Although the candy bars’ main purpose is for fundraising, Seroogy’s refuses to sacrifice quality.
“We use the very same chocolate for fundraising items as we do for top-of-the-line gift boxes,” says Marjorie Hitchcock, sales and marketing manager.
And although only one of the bars is made with dark chocolate, Seroogy’s is producing many more dark chocolate products than in the past.
“We offer at least twice as many dark products than we did two years ago,” says Dan Jauquet, plant manager.
“We try to keep up as much as we can with the national trends,” adds Hitchcock.
An ongoing trend, sugar-free, plays a large role in Seroogy’s product portfolio.
“As far as the industry goes, sugar-free is very popular and we have a very good product,” Hitchcock says. Included in the sugar-free category are Seroogy’s homemade sugar-free meltaways and nut clusters, as well as toffee, snappers, creams, caramels, truffles, cherries and jellies from other manufacturers.
Seroogy’s also offers many different holiday chocolates, such as solid chocolate bunnies for Easter and solid chocolate snowmen for the winter holidays. One of the company’s fastest growing products are its ginger thins cookies (purchased from a Swedish cookie manufacturer) dipped in white chocolate. While the combination might seem unusual for many consumers, it’s taken off in the past three years.
“The ginger thins cookies actually did not sell very well until we started sampling them because so many people like milk chocolate more than white,” Jauquet explains. “But when we made the combination and they tried it, they found out it’s just an amazing combination.”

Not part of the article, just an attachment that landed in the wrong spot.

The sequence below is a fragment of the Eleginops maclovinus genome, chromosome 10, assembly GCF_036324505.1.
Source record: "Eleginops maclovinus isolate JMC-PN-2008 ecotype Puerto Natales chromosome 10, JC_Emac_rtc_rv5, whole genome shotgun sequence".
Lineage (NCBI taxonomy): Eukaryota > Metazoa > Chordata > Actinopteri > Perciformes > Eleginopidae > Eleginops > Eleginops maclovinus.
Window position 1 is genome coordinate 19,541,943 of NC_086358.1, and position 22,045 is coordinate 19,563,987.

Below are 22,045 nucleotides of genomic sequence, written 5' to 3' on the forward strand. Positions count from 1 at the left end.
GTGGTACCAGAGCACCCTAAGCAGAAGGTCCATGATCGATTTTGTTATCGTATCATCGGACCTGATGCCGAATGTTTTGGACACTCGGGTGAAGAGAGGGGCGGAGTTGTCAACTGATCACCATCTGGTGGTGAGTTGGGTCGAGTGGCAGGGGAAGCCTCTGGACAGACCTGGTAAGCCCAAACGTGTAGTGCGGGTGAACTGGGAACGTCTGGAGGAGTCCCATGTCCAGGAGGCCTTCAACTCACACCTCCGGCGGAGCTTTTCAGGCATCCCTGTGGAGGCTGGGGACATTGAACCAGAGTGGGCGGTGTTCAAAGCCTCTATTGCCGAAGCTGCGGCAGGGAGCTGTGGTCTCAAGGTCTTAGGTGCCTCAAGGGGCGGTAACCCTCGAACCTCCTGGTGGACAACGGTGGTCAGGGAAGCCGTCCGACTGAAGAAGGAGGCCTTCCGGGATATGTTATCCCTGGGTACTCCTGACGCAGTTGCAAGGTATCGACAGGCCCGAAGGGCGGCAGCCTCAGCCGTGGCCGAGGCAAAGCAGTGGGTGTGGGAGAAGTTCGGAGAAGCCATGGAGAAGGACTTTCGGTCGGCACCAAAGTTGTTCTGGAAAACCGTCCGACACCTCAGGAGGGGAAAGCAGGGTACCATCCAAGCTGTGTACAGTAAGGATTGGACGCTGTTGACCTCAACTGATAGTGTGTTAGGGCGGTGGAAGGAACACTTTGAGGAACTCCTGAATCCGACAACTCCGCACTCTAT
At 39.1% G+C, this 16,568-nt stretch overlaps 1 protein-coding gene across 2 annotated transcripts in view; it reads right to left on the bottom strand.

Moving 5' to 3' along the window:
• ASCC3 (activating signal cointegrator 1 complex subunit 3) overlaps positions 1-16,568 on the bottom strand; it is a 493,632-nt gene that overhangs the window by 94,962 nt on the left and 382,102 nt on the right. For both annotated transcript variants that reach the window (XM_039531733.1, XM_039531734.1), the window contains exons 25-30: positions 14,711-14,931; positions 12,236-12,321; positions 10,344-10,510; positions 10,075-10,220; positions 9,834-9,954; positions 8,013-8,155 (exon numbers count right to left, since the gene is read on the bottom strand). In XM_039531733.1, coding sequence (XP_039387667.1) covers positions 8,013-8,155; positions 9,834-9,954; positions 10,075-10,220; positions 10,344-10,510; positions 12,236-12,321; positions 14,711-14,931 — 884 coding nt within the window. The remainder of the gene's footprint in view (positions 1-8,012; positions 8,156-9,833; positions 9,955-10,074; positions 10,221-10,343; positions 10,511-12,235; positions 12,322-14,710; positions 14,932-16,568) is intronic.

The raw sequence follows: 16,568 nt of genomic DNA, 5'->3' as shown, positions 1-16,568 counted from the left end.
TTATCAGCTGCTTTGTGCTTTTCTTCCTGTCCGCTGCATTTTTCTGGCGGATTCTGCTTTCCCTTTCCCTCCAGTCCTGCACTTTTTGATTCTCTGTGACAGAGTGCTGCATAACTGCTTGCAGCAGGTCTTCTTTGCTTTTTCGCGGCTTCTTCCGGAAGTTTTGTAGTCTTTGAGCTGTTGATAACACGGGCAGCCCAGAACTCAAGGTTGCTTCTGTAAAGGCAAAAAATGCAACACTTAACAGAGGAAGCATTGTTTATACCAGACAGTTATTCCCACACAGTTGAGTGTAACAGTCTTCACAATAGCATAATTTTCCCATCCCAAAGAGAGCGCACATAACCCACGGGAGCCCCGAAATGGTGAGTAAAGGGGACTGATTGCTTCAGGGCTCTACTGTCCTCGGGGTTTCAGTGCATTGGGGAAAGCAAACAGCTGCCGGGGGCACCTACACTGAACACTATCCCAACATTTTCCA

Once the ginger thins cookies in white chocolate began to sell, the company decided to put the broken pieces of the cookies to use as well. The cookie pieces are completely covered in white chocolate and are packaged in 8-oz. containers.
But out of all of these different chocolates, which seems to be local consumers’ favorite? Although there are many, the best seller appears to be snappers.
These more aggressive “turtles,” called “snappers,” offer variety and gourmet appeal in their designs. The snappers are made with dark or milk chocolate, with Seroogy’s homemade caramel and either pecans or cashews. But what makes the snappers different from turtles is that they aren’t completely enrobed in chocolate. The treats are topped off with a chocolate shell to enhance the turtle’s true form.
Seroogy’s also offers homemade snappers totally covered in chocolate at its candy counter, in its catalogs and on its Web site.
Both types of snappers, along with Seroogy’s many varieties of meltaways and other chocolates, are merchandized as boxed chocolates for chocolate lovers and corporations to give as gifts or just to indulge in. Moreover, the packaging for the boxes is a spectacle itself.
Just like the state’s football team, the Green Bay Packers, the main color of Seroogy’s boxes is green, while the company logo (a man riding a bicycle) is gold.
“[Our signature product] is not so much one item, as much as it is the whole thing-the packaging,” Joe says. “When you see the green box with the logo, that’s been our trademark and our signature.”
But the green and gold colors haven’t always appeared on the packaging.
“We’ve always had the man on the bike,” Joe explains. “We did a makeover about 20 years ago where we went with green and gold-when the Packers were starting to look good,” he jokes. But the colors stuck and now the green and gold boxed chocolates are Seroogy’s signature pieces.